I am speaking at the Con Edison Science, Technology, Energy, Environment, and Math (STEEM) Distinguished Lecturer series on “Food Politics 2020: Food Industry Influence on Nutrition Research and Practice.” It’s from 12:15-1:30 pm at the Science Building, C-201. Details are here.
Some thoughts on military might: obesity, candy, and the USDA’s arms race
Mission: Readiness versus obesity
As I noted in an earlier post, Mission: Readiness, an organization of former high-ranking military officials concerned about obesity and other health problems in military recruits and personnel, has issued a hard-hitting defense of USDA’s school nutrition standards.
But the military loves giving candy to kids
Dr. Karen Sokal-Gutierrez, who is engaged in international programs to reduce sugar-induced tooth decay among children, sends the results of her Google search for “US Military give children candy.”
Halloween candy buy back: To prevent tooth decay in US children, this program is having us send our candy to servicemen. Do they eat it themselves, or do they give it to local children where they serve?
- http://healthland.time.com/2011/10/31/why-halloweens-not-as-sweet-as-it-used-to-be-how-kids-are-getting-tricked-out-of-their-treats/ – This article suggests that they give candy to children to get intelligence from them.
A historical perspective on generations of military candy practices
- http://www.charlesbridge.com/productdetails.cfm?PC=5346 http://www.flickr.com/photos/34015100@N02/3553053867/
US troops endanger Afghan children by giving them with candy
Images for US soldiers giving children candy
Dr. Sokal-Gutierrez notes that it’s not just the military that give children in developing countries candy—it’s also tourists and aid workers in developing countries and refugee camps.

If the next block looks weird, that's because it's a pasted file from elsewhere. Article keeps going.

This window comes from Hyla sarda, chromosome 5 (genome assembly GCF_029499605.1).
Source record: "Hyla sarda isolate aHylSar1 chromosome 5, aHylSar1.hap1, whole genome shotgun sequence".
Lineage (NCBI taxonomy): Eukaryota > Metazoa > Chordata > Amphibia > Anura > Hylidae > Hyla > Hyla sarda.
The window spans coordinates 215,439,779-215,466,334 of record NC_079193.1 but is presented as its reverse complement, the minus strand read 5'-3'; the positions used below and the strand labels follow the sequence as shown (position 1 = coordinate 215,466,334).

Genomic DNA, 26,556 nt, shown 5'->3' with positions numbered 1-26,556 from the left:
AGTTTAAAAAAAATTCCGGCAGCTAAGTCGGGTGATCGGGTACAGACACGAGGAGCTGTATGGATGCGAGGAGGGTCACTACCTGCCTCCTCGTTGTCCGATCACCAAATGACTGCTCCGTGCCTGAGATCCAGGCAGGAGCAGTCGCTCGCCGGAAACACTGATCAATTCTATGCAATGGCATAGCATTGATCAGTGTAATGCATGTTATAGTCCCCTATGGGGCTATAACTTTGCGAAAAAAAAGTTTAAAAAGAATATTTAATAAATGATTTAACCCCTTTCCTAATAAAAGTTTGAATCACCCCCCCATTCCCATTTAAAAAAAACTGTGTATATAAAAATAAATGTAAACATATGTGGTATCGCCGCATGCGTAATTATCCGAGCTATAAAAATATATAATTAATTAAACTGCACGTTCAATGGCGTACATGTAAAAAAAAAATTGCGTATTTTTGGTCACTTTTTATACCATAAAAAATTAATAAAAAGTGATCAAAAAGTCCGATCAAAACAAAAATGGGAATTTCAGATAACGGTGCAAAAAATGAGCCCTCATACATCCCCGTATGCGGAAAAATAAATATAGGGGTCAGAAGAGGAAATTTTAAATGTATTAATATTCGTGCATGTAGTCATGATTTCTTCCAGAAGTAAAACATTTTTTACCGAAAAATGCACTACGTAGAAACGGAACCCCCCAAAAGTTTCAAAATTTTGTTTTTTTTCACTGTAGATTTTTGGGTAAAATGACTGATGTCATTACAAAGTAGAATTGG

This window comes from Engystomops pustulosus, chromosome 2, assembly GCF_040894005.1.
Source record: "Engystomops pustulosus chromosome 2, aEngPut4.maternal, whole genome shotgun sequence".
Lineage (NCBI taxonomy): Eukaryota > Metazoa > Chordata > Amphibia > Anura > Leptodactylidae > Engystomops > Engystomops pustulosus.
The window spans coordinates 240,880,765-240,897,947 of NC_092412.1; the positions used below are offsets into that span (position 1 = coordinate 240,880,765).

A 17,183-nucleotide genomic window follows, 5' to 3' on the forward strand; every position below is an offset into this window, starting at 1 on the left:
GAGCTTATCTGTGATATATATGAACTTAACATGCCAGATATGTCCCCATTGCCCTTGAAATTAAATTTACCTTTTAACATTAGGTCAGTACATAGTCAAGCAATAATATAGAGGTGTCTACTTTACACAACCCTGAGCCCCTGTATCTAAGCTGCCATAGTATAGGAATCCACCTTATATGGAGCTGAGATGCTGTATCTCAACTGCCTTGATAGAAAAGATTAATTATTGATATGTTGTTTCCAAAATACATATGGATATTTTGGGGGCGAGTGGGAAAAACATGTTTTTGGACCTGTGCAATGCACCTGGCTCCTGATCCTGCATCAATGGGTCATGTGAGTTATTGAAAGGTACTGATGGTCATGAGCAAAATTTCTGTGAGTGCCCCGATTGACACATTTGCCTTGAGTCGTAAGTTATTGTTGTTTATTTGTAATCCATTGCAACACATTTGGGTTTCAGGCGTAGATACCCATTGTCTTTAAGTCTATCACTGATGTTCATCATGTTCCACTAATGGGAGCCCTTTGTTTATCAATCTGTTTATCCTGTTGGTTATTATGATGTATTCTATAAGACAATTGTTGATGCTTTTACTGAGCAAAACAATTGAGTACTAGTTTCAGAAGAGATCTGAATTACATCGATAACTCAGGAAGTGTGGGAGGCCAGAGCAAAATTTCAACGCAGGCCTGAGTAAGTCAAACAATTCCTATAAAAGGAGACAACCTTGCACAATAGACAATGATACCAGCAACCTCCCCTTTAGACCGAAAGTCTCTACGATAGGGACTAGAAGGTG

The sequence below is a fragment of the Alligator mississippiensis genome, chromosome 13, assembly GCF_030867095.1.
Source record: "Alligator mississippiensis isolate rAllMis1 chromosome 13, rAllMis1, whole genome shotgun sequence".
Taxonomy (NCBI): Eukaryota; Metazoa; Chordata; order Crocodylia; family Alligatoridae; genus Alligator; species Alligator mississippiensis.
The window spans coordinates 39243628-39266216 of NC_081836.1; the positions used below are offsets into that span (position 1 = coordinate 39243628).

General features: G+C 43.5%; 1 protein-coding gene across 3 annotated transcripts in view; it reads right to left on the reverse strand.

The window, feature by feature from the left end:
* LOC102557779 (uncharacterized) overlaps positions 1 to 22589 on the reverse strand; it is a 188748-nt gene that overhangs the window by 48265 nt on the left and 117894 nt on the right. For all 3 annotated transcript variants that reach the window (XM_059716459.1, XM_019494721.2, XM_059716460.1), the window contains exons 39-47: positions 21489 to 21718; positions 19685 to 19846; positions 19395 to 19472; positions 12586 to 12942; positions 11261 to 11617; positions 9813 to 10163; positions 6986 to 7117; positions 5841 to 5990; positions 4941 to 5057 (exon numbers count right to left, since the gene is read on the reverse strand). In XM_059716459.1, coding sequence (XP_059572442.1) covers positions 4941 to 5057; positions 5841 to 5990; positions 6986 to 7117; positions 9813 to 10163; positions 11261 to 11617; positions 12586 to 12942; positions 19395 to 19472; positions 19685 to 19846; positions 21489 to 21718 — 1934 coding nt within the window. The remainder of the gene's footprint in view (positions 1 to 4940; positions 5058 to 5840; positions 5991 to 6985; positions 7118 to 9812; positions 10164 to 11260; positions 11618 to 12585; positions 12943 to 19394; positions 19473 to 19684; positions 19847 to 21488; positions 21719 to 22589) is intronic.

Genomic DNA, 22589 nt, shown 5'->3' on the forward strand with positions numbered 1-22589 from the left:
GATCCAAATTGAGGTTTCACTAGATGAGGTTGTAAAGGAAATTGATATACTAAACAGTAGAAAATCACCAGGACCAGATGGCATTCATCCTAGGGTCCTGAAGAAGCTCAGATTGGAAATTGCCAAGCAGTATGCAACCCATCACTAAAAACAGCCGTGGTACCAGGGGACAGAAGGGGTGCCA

She understands why it feels good to do this, but points out that the children might not have toothbrushes or dental treatment. Candy, she emphasizes, contributes to severe tooth decay, mouth pain, malnutrition, problems in school, etc.
Why is the USDA Buying Submachine Guns?
Another reader, Kris Gilbertson, asks this question based on an article in Modern Farmer.
According to a USDA press rep, the guns are necessary for self-protection.
“OIG [USDA’s Office of the Inspector General] Special Agents regularly conduct undercover operations and surveillance. The types of investigations conducted by OIG Special Agents include criminal activities such as fraud in farm programs; significant thefts of Government property or funds; bribery and extortion; smuggling; and assaults and threats of violence against USDA employees engaged in their official duties,” wrote a USDA spokesperson.
One can only resort to cliche: food for thought.